Why I Don't Like the Southwest Airlines Boarding Process

Why I Don't Like the Southwest Airlines Boarding Process
Photo by Miguel Ángel Sanz

When it comes to air travel, everyone has their preferences and pet peeves. For me, the bane of my flying experience is the boarding process of Southwest Airlines and their policy of not assigning seats. While some may argue that this system is efficient and even enjoyable, I find it to be an exercise in disorganization and frustration.

The Lack of Assigned Seats

Michael Barera, CC BY-SA 4.0, via Wikimedia Commons

One of the primary reasons I dislike Southwest’s boarding process is the absence of assigned seats. Unlike other airlines where you can choose your seat in advance, Southwest operates on a first-come, first-served basis. This means that passengers are assigned boarding groups (A, B, or C) and a position number within that group, which determines the order in which they board the plane.

This system leads to a chaotic rush as passengers scramble to find their preferred seat. The anxiety of not knowing where you’ll sit until you’re actually on the plane can be incredibly stressful, especially for those who prefer a window or aisle seat, or need to sit with their travel companions (I'm a window seat guy). The uncertainty can make an already stressful experience even more nerve-wracking.

Abuse and Disorganized Boarding Process

The boarding process itself is a source of frustration. Passengers line up in their designated boarding groups, but the process often feels disorganized and haphazard. The lack of assigned seats means that everyone is jockeying for position, trying to ensure they get a good seat. This can lead to confusion and even conflict among passengers.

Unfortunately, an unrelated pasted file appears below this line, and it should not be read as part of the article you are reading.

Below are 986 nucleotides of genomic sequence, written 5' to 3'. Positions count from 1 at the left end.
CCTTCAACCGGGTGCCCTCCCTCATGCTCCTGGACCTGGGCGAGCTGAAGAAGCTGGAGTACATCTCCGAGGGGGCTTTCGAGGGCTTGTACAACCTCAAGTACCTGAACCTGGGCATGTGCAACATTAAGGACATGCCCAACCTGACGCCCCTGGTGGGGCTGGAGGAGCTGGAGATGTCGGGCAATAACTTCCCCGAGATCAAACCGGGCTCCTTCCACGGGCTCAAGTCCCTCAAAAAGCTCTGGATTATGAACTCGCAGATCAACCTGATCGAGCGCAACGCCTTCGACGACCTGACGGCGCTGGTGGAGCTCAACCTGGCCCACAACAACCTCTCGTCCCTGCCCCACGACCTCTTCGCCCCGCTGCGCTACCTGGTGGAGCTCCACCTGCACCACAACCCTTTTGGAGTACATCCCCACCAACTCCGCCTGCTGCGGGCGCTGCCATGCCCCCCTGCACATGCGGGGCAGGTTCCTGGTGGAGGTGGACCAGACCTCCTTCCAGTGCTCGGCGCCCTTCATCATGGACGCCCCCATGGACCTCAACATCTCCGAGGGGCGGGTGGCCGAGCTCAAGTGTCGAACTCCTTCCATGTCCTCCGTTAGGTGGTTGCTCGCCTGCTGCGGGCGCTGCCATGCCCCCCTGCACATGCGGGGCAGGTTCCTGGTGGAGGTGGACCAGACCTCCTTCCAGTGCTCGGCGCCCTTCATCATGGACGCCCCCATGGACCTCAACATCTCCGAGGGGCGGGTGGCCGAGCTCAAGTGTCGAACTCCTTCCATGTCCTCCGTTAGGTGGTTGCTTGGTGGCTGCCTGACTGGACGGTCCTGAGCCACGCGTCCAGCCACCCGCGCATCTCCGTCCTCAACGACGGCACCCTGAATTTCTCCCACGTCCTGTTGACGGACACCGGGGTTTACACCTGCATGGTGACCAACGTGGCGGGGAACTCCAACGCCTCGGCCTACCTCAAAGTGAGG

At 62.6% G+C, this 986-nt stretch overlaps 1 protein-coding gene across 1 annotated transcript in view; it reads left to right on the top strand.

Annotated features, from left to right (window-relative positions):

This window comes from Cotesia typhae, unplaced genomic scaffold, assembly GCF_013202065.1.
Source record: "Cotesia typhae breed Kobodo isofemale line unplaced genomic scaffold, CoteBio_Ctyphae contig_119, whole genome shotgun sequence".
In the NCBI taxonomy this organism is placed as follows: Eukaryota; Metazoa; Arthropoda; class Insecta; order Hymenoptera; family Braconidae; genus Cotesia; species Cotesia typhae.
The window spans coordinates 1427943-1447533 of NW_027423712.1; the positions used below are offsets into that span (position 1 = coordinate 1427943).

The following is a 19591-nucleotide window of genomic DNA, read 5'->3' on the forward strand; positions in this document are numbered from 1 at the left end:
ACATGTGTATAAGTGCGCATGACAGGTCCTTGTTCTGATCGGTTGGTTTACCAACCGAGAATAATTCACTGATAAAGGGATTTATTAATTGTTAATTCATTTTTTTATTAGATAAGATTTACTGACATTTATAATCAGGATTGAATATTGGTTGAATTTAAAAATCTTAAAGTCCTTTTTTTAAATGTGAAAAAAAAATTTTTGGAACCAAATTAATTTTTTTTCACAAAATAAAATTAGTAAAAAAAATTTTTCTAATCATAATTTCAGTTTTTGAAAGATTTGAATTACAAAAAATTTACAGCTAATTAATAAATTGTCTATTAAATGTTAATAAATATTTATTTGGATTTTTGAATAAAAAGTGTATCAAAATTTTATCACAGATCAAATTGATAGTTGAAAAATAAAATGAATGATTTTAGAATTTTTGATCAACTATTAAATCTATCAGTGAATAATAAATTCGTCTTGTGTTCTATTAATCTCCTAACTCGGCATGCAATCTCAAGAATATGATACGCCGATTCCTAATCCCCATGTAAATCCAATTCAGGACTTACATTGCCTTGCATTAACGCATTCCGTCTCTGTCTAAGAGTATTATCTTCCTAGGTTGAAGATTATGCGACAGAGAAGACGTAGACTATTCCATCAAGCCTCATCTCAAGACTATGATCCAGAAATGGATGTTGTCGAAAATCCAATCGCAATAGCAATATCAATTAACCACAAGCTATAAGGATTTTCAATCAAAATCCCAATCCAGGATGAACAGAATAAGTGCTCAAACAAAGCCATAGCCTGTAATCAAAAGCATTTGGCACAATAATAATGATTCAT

"John Wayne International Airport, Orange County, California" by Ken Lund is licensed under CC BY-SA 2.0.

Recently, there has also been an increasing issue with the abuse of Southwest’s boarding system by fake wheelchair users. Passengers who don’t genuinely need assistance are using wheelchairs to gain priority boarding, allowing them to secure their preferred seats before everyone else. This not only undermines the system but also creates additional delays and inconveniences for passengers who legitimately require assistance.

The abuse of this system is frustrating for everyone involved. It’s disheartening to see people taking advantage of a system designed to help those in need. It also adds another layer of complexity to an already chaotic boarding process, as flight attendants and ground staff have to manage the influx of passengers requiring special assistance.

Final Thoughts

While some may appreciate the unique boarding process of Southwest Airlines, I find it to be disorganized and frustrating. The lack of assigned seats, combined with the chaotic boarding process and recent abuse of the system, makes for a less than enjoyable flying experience. The ability to choose your seat in advance is a small but significant comfort that can make air travel much more pleasant. For these reasons, I’ll be sticking with airlines that offer a more traditional and orderly boarding process.

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